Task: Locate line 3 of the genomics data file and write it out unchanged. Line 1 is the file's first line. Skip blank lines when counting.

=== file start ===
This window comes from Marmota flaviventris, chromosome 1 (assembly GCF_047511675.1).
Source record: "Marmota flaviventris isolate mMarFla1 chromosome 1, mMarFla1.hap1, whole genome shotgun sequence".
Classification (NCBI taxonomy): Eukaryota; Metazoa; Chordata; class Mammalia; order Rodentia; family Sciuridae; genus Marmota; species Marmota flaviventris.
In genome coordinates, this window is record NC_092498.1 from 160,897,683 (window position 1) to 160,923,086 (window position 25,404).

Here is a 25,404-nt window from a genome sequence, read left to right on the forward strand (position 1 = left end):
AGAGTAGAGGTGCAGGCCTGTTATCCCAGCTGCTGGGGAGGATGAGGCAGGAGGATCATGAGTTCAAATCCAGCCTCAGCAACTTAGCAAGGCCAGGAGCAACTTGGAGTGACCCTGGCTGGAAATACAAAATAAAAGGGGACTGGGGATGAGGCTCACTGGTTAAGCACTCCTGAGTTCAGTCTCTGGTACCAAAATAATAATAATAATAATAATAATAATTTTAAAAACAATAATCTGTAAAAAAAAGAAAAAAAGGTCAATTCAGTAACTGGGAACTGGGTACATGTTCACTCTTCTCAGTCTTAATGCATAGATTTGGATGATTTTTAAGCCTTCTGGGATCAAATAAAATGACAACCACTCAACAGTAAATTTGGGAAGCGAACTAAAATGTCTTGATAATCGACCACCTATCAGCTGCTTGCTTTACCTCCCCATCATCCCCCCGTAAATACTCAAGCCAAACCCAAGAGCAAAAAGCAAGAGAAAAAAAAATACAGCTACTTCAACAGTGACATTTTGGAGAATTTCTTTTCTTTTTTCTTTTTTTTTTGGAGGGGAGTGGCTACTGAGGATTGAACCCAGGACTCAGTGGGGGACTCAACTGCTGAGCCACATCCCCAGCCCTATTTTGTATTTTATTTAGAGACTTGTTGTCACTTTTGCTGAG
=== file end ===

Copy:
Classification (NCBI taxonomy): Eukaryota; Metazoa; Chordata; class Mammalia; order Rodentia; family Sciuridae; genus Marmota; species Marmota flaviventris.